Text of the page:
Yet again I find myself overwhelmed by the sublimity of the Great Divide Mountain Bike Route. In September 2009, I used this series of backroads and forest tracks, neatly sewn together by the Adventure Cycling Organisation to trace the Rocky Mountain chain, as a means of crossing the US, linking Canada to Mexico. By the time I hit the border I was hooked on quiet, traffic-free dirt roads, and did my best to extend the experience through the rugged Sierra Madre mountains of Northern Mexico. This in turn influenced the rest of my journey through Latin America, igniting my passion to follow dirt roads where possible.
I’d even go as far as saying the GDMBR makes an all but perfect bicycle tour. It’s both remarkably remote yet eminently do-able. A good part of its accessibility is no doubt thanks to the maps published by the Adventure Cycling Organisation. The level of detail is astonishing. Every last ripple in the land, water point, camping spot, site of interest and backcountry grocery store has been exhaustively catalogued over its 2745 mile length. Complete elevation profiles allow round-the-tent analysis and easy planning for the days ahead. In fact, all you need to do is ride. Eat. And sleep.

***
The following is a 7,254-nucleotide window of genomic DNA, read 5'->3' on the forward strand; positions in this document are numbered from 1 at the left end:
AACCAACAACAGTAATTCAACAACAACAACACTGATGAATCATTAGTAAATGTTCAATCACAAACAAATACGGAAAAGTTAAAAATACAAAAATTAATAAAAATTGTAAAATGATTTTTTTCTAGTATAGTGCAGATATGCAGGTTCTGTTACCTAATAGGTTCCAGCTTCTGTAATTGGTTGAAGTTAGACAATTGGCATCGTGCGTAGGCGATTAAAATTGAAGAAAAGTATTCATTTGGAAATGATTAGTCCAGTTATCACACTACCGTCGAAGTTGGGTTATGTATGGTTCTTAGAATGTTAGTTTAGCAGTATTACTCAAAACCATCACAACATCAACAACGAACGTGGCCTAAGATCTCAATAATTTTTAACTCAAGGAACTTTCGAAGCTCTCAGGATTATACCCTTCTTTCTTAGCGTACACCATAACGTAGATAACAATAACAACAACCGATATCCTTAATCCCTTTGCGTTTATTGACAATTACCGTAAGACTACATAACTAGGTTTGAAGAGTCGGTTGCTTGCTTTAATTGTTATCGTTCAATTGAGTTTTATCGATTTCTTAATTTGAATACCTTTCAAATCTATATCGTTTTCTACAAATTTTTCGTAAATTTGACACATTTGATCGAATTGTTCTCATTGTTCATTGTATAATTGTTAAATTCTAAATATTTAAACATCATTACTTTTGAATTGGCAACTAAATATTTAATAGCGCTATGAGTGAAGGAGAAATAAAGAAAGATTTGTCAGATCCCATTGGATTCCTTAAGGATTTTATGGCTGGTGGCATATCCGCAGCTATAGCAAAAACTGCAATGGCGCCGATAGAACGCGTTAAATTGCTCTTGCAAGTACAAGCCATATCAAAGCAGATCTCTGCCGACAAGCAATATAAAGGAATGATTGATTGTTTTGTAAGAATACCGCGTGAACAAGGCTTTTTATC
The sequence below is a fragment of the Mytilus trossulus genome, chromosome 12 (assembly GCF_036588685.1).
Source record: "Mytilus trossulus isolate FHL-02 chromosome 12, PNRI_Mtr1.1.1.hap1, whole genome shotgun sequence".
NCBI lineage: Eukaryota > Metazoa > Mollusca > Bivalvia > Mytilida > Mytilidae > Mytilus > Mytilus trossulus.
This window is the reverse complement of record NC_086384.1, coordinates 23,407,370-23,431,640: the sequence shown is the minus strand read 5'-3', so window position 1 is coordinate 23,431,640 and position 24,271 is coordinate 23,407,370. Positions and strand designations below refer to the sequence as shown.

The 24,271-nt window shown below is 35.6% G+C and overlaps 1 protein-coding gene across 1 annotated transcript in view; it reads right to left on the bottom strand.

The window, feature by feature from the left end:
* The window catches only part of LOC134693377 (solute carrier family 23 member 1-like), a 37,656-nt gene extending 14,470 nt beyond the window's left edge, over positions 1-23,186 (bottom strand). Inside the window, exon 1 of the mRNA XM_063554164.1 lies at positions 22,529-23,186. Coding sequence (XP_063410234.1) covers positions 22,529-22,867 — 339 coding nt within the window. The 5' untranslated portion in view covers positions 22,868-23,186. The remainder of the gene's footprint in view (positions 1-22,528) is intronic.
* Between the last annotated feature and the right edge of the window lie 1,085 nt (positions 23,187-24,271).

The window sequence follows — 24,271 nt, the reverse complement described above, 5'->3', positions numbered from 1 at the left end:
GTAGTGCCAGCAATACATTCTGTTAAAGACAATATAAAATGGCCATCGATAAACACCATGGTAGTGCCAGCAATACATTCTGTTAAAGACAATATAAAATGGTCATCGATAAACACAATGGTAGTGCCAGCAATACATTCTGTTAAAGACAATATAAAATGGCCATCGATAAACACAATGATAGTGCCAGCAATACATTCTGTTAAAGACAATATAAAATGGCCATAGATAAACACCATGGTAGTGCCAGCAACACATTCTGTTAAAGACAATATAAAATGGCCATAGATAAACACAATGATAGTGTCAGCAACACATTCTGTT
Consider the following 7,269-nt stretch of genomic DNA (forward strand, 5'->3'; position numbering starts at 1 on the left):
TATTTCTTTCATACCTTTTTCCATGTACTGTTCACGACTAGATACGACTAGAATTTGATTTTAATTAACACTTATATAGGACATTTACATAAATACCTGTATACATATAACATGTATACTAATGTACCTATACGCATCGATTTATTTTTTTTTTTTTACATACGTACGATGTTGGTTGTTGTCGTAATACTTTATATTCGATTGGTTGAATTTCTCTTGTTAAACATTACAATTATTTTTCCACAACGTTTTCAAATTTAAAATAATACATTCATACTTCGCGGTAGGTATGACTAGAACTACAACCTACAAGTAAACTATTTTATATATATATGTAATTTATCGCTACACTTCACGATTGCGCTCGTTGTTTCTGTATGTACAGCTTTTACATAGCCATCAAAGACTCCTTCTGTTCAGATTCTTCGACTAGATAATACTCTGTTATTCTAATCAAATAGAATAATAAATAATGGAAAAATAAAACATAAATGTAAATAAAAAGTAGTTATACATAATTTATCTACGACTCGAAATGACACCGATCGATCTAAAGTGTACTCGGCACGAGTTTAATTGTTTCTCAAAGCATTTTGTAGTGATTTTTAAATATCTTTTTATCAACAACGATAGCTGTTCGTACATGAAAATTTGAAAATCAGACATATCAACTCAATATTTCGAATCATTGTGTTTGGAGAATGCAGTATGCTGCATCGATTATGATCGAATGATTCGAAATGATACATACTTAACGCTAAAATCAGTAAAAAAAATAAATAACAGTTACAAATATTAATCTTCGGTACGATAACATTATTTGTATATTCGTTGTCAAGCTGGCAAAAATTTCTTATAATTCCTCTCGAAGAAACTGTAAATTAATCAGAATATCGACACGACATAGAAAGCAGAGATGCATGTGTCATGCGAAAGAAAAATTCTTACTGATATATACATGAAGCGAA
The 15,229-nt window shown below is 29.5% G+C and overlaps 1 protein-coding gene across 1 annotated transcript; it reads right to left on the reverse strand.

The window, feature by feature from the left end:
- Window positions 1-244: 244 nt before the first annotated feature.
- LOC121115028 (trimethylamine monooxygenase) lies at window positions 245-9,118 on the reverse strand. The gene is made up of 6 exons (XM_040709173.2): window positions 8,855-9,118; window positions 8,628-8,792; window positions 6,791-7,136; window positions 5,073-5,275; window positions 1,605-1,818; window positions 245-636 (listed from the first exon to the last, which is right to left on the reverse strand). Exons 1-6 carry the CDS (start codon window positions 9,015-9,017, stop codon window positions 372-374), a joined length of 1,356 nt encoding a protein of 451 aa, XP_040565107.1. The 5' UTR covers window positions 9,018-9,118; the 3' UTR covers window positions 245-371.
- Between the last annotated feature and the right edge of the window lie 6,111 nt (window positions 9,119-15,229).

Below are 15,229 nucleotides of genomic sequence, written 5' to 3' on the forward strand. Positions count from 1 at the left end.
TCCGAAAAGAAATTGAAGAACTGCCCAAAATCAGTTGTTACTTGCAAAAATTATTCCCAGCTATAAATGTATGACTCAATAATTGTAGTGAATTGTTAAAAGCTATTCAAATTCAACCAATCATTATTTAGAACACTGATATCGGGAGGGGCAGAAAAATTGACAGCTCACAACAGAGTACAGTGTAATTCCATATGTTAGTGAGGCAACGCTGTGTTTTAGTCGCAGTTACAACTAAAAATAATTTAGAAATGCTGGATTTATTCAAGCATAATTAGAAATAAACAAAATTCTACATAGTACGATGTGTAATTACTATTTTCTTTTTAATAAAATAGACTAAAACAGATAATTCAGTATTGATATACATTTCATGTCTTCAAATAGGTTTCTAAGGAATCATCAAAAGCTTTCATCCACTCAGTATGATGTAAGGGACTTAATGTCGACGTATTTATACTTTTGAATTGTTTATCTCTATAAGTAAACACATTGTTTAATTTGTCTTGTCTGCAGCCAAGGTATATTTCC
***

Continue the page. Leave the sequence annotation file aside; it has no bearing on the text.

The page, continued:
After crossing the Canadian border into Montana, the GDMBR wends its way through Wyoming, before ramping up into the loftiest passes of the Rockies. In 2009, storms forced me to detour off route. I retreated to the lower elevations of Utah, before rejoining the GDMBR again further south in New Mexico. Not that this proved to be disappointment at the time – Utah is an incredible place in itself, a majestic desert where silence is overwhelming, and the night sky teems with stars.
But I have to say that this missing piece of the jigsaw – the mountain state of Colorado – is fast proving to be a highlight of the entire route. I’m glad to have returned to complete it.
An auspicious start? Nancy, Nick and I left Steamboat Springs, an old ranching community turned glitzy ski resort - and the toasty warm apartment of Andy, our Warm Showers host - to be semi-blinded in a snow flurry. One passing driver, hailing from Notting Hill, London, almost insisted we hole up in his home for the night. But no. We were a determined crew, and pushed on.